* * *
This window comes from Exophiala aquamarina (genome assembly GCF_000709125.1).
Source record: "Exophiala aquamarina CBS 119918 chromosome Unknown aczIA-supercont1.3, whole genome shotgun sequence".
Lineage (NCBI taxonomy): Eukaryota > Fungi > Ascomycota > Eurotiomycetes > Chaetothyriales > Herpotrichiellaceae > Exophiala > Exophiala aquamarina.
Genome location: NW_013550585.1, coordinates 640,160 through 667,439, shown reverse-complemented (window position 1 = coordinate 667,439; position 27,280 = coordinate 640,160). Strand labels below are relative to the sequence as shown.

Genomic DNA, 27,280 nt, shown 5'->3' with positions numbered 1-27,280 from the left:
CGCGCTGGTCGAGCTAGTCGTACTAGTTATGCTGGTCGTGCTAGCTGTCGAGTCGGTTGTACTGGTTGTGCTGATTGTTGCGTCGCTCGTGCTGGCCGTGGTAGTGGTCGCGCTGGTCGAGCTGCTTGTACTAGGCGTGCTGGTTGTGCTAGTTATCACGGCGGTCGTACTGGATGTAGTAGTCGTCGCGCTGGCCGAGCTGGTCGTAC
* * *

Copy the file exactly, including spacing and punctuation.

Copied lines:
This window comes from Exophiala aquamarina (genome assembly GCF_000709125.1).
Source record: "Exophiala aquamarina CBS 119918 chromosome Unknown aczIA-supercont1.3, whole genome shotgun sequence".
Lineage (NCBI taxonomy): Eukaryota > Fungi > Ascomycota > Eurotiomycetes > Chaetothyriales > Herpotrichiellaceae > Exophiala > Exophiala aquamarina.
Genome location: NW_013550585.1, coordinates 640,160 through 667,439, shown reverse-complemented (window position 1 = coordinate 667,439; position 27,280 = coordinate 640,160). Strand labels below are relative to the sequence as shown.

Genomic DNA, 27,280 nt, shown 5'->3' with positions numbered 1-27,280 from the left:
CGCGCTGGTCGAGCTAGTCGTACTAGTTATGCTGGTCGTGCTAGCTGTCGAGTCGGTTGTACTGGTTGTGCTGATTGTTGCGTCGCTCGTGCTGGCCGTGGTAGTGGTCGCGCTGGTCGAGCTGCTTGTACTAGGCGTGCTGGTTGTGCTAGTTATCACGGCGGTCGTACTGGATGTAGTAGTCGTCGCGCTGGCCGAGCTGGTCGTAC